Our estimators try to take their time and explain the estimates that they write for customers, but even so, we know from experience often customers can still be confused. This especially may be the case when they show the estimate to someone else and try to reexplain what they were told. The average person in involved in some type of fender bender maybe once every 7 years; its therefor unrealistic to expect them to be able to read an estimate like a pro. For many it may just look like a collection of numbers and acronyms that make no sense. It is for this reason we decided it was time to write an article explaining how to read an estimate. No more trying to break the secret auto body code, y’all, just read below to learn how to read an auto body repair estimate, which we will break down by section.
How to read an auto body estimate: Top Section
The top section of the estimate is generally for basic information. This section is straight forward and easy to comprehend. It may have such things on it such as the date the damage was sustained, as well as your deductible amount. Additionally, it will have some essential information on it such as:
- Your name.
- Your address and phone number.
- Your car’s information – year, make, model, and color.
- Your insurance company’s data, such as your claim number and the name of your adjuster.
How to read an auto body estimate: Middle Section
The middle part contains the line items and descriptions. This is the section that gives the details of the entire repair process broken down. It is the more complicated part of the estimate and can vary some from shop to shop on how they choose to tackle the repair. It is basically a numerical list that describes the damaged components or items that will need to be dealt with as part of the repair. Next to each line item you will see a description, numbers, and acronyms. Since this is where people get most confused, we will take this time to address what each acronym means.
How to read an auto body estimate: Common Body Shop Acronyms
A/M – Means ‘aftermarket’ In automotive terms, ‘aftermarket’ means replacing a part made by a different manufacturer than who made the original part for the vehicle. At times, this may be necessary as apart from the original manufacturer may not be available. Aftermarket parts typically cost less than original manufactured parts. While you can request that aftermarket parts not be used, if your repair is being paid for by insurance and depending on your auto insurance policy, you may be asked to pay the price difference. When your insurance policy is paying the bill, those parameters for what the insurance company will pay were determined when you purchased the insurance policy from your agent – this is not determined by the auto body shop, so if you do not wish to deal with aftermarket parts on your vehicle discuss with your insurance agent and get a rider put on your auto policy if necessary.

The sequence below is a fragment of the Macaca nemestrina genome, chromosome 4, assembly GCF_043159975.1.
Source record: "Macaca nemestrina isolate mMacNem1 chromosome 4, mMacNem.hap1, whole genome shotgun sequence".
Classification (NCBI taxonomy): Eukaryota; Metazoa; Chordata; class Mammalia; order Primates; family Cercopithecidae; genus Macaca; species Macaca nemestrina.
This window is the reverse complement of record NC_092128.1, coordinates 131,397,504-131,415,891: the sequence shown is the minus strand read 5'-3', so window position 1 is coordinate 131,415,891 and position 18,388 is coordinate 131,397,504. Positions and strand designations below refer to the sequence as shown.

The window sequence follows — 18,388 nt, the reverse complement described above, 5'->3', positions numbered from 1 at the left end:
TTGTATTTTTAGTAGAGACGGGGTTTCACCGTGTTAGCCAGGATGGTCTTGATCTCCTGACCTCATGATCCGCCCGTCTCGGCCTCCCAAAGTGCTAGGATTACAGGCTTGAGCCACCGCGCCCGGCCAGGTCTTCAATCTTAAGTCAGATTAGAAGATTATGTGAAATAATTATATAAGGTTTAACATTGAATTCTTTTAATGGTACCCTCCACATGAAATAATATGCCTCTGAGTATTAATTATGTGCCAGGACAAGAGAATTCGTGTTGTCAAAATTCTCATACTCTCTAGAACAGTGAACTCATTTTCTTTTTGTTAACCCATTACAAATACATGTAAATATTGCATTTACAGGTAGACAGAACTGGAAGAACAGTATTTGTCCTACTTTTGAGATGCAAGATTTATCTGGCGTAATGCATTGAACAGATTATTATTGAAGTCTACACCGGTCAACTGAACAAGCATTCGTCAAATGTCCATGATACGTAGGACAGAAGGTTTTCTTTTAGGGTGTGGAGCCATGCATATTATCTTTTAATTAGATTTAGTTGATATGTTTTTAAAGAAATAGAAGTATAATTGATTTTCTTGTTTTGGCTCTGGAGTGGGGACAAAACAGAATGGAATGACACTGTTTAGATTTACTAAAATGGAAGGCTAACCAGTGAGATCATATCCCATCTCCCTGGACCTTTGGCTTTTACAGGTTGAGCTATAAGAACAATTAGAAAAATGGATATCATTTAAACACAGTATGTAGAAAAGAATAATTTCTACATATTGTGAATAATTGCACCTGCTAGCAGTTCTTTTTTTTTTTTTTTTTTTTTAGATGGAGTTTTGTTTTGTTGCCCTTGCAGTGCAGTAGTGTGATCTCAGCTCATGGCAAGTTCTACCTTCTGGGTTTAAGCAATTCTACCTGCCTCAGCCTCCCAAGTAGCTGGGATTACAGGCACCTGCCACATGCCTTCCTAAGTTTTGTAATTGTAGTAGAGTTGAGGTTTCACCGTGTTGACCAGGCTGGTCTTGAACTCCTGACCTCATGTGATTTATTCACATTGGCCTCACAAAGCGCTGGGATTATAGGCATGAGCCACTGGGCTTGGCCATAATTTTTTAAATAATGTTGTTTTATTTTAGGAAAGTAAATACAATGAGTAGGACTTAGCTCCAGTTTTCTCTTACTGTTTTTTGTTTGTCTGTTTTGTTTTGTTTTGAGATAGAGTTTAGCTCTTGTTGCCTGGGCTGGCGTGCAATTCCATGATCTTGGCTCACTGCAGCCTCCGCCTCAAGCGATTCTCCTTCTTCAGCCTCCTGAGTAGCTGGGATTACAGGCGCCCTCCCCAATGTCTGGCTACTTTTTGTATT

B% – Known as ‘betterment.’ Remember that insurance is designed to put your back to where you were, not in an improved state. Thus, betterment refers to the percentage an insurance company will pay after deducting for the part’s wear and tear, or depreciation. For example, if your car had tires that were two years old, your insurance may apply betterment for the replacement of new tires. Customers often get annoyed with betterment fees and even feel it is unfair, but from the insurance company’s point of view, they are replacing an old tire with a new one thus putting you in a better position than before the accident (and remember that is not what insurance was designed to do).
DED – ‘deductible.’ A deductible paid to an auto body shop is similar to a co-pay you would pay at a doctor’s office. The amount of your deductible was determined when you purchased your auto insurance policy. The auto body shop does not set your deductible, so if you believe your deductible is too high that is a discussion to have with your insurance agent. In all cases, your deductible is the amount of the repair total that is your portion to pay.